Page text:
Leadership can’t be so simple as “just doing it,” right? What about all the preparation, all the training, all the skills listed in bullet point format in those books and articles? Of course, formal instruction will make you a better leader. You can also learn from others, reduce stupid mistakes, develop new skills and refine some old skills. But how will you truly know when you are really ready?
You won’t know. There is no simple test; there are no universal criteria. The opportunity will present itself and it will be up to you to take the risk. If you pay attention, notice and read each situation, you’ll see these moments as opportunities to do something meaningful – to demonstrate your leadership skills, even if temporarily hidden or denied.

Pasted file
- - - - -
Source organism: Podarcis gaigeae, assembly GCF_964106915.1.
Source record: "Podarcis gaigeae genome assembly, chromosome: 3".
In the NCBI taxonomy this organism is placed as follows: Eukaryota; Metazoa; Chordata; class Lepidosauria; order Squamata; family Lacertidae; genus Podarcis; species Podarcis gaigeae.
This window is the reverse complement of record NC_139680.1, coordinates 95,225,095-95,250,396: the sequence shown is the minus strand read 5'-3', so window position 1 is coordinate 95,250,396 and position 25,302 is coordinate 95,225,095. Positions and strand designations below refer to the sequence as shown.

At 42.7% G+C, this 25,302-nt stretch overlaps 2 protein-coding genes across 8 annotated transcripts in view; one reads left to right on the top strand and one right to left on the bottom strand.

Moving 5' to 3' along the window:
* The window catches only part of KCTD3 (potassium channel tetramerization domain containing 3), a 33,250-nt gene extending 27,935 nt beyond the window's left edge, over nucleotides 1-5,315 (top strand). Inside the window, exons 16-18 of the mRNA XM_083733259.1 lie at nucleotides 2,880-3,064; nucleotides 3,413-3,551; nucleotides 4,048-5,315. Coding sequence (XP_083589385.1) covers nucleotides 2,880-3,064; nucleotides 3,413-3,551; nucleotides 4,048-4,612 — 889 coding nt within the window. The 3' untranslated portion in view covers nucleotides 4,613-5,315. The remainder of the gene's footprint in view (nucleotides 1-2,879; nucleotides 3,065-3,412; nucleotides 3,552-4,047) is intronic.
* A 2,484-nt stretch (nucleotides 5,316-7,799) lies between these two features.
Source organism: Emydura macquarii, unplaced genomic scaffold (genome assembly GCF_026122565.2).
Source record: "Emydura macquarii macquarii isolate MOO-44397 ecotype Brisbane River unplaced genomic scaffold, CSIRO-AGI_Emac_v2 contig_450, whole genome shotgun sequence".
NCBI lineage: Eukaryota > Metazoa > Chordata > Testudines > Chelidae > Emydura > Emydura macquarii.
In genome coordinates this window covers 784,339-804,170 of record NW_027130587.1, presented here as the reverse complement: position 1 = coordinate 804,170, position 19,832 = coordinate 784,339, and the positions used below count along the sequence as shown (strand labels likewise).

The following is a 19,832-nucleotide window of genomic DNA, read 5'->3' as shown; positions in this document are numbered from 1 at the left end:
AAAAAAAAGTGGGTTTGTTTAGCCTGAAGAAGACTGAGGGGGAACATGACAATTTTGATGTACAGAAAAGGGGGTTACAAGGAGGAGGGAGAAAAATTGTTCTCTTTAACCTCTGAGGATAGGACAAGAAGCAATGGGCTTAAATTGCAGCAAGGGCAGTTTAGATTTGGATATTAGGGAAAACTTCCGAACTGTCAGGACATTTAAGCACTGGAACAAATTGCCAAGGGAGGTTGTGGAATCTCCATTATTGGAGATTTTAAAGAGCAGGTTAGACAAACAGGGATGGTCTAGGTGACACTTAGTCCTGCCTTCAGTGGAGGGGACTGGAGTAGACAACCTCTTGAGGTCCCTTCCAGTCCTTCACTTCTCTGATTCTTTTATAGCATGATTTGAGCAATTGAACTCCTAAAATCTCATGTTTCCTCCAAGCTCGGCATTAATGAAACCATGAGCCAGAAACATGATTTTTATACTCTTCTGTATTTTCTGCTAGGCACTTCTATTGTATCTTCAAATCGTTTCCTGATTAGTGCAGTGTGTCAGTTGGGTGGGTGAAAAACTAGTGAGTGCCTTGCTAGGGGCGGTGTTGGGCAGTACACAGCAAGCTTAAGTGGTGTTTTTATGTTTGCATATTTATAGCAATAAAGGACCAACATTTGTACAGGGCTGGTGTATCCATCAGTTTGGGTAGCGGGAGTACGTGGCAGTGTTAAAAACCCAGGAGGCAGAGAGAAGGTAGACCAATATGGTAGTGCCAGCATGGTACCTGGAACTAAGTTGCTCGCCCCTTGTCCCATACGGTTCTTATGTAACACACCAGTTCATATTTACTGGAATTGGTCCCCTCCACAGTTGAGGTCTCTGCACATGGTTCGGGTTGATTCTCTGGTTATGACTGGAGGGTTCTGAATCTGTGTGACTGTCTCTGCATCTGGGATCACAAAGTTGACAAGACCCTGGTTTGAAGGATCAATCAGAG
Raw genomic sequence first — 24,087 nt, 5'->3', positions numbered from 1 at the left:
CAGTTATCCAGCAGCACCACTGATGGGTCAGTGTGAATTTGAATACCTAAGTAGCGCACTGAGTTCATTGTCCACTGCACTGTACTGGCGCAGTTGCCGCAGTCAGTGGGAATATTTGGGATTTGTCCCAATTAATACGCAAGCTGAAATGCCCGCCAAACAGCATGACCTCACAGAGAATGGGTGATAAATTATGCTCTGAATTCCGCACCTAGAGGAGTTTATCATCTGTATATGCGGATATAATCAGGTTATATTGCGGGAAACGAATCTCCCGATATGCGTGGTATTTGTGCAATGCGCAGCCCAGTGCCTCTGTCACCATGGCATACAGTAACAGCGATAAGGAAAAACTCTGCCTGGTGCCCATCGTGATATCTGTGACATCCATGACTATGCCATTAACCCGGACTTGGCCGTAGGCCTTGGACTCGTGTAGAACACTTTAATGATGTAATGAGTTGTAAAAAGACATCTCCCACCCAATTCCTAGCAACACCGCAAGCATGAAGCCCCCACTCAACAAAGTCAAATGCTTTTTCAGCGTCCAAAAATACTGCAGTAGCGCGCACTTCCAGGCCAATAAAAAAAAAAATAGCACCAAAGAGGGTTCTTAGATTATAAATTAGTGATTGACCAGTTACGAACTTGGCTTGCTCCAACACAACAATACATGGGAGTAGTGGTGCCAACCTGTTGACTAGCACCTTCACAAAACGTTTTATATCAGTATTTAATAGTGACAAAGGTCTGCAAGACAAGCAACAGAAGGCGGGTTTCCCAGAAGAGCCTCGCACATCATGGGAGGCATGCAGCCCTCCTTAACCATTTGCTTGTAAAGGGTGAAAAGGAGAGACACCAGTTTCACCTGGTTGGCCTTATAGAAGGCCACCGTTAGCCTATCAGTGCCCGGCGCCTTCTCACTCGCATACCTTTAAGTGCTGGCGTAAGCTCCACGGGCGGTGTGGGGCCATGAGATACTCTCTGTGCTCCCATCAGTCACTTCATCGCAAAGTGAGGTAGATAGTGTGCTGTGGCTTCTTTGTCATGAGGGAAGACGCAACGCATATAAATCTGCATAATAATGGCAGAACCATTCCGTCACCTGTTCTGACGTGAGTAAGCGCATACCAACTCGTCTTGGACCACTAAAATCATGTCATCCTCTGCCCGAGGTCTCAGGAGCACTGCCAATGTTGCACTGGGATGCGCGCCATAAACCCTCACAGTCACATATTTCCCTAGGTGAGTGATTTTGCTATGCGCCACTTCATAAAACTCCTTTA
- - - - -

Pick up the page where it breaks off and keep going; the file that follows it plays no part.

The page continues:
Leadership is a Muscle – Use It More
It’s important to actively recall those times when you “just did it” and showed up as the leader everyone needed. The size or impact of the action makes no difference…it is the memory of trying that opens the door to many more exciting and gratifying leadership opportunities for making a difference, getting things done. Leadership is a muscle that grows over time. What a pleasant surprise when you make a difference simply by taking action, whether you are in a position of authority or not.
Upon a few repetitions, patterns emerge about methods, tools, and techniques others use to get things done. You learn to apply those that seem the best fit for you. You may pick up some hints from books and articles, but the great value comes from the trying and doing—because now you are curious, believing, and interested in refinement. You are focused on things that will really make a difference.